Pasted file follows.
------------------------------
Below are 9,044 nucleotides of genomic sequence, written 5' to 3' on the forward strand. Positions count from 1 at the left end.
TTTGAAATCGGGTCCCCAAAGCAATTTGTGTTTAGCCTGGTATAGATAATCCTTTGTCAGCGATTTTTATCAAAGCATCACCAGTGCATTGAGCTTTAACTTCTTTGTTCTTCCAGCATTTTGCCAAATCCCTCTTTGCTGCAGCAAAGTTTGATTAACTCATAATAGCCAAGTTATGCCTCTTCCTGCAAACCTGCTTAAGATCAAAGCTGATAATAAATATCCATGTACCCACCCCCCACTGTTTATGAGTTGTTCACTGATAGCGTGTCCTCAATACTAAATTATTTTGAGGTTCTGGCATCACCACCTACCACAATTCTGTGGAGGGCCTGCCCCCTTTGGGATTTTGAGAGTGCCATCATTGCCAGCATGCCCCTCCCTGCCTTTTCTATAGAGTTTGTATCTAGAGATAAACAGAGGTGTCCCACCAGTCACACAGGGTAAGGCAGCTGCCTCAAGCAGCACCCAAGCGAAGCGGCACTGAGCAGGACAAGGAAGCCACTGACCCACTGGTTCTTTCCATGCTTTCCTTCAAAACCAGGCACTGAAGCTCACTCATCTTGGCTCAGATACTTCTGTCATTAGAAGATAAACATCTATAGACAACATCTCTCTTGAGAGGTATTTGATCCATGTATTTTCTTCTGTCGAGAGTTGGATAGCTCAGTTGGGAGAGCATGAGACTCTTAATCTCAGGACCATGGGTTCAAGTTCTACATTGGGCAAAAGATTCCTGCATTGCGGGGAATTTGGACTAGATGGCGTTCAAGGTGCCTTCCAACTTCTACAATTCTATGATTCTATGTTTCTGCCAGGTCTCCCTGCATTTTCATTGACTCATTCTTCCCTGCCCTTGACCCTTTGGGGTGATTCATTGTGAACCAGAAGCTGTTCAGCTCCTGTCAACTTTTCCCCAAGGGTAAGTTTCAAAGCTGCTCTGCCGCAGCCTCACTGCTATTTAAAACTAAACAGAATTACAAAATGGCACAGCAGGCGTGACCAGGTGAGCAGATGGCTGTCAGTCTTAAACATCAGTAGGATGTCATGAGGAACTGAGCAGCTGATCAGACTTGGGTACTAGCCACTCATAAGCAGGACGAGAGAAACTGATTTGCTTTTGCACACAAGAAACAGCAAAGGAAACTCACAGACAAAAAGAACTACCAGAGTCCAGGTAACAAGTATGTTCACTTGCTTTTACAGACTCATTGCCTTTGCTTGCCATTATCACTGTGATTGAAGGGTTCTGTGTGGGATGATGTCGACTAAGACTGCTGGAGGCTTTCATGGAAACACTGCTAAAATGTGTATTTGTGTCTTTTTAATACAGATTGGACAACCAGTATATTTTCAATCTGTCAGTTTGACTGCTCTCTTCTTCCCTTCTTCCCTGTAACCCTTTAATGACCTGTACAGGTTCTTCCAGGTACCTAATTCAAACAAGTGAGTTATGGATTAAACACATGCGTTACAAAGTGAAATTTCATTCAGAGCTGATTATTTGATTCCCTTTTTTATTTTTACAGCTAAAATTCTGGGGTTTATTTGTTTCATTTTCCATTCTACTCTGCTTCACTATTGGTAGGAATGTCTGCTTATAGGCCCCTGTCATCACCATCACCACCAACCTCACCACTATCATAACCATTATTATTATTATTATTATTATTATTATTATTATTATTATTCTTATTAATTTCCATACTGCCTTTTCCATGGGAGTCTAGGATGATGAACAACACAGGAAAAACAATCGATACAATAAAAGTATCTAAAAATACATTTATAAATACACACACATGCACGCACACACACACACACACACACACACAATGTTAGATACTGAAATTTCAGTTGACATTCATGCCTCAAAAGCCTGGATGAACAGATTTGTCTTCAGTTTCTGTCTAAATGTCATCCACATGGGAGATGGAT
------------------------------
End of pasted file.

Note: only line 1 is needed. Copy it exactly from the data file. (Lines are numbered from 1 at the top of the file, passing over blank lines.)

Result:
Below are 9,044 nucleotides of genomic sequence, written 5' to 3' on the forward strand. Positions count from 1 at the left end.